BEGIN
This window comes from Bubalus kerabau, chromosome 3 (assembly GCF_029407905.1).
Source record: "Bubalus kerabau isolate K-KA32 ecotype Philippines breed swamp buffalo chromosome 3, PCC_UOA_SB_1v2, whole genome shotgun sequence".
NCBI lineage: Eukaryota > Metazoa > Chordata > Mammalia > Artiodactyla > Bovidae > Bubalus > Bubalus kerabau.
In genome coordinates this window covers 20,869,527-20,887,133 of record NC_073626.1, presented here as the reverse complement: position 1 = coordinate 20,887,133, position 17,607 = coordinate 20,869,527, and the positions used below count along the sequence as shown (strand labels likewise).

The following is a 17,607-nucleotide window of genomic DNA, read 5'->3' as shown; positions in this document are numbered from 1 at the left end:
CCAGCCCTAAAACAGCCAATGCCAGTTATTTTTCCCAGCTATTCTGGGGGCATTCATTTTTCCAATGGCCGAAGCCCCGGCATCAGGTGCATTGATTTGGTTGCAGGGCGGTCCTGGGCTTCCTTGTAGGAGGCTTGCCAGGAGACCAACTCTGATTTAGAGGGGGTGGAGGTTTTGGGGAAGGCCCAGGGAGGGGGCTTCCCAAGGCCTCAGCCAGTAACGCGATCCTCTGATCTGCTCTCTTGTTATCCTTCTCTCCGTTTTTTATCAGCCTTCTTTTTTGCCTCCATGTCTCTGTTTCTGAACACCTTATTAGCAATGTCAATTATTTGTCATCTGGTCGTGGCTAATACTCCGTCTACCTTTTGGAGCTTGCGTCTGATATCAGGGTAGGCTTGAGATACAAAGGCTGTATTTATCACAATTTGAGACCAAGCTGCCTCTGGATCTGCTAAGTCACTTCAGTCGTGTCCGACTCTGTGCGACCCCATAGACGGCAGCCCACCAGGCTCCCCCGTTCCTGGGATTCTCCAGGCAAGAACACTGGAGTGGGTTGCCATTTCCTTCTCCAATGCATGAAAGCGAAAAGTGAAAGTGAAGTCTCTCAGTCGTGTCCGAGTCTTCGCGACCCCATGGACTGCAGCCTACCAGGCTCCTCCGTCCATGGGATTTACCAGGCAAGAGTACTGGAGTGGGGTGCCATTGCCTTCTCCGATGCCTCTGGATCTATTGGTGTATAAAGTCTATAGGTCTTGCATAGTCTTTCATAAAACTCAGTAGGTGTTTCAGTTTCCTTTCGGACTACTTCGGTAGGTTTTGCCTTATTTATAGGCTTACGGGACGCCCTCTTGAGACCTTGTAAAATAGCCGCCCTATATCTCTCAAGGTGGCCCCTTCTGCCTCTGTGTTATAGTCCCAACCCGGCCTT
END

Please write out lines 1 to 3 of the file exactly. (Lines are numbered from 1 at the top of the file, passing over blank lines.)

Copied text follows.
This window comes from Bubalus kerabau, chromosome 3 (assembly GCF_029407905.1).
Source record: "Bubalus kerabau isolate K-KA32 ecotype Philippines breed swamp buffalo chromosome 3, PCC_UOA_SB_1v2, whole genome shotgun sequence".
NCBI lineage: Eukaryota > Metazoa > Chordata > Mammalia > Artiodactyla > Bovidae > Bubalus > Bubalus kerabau.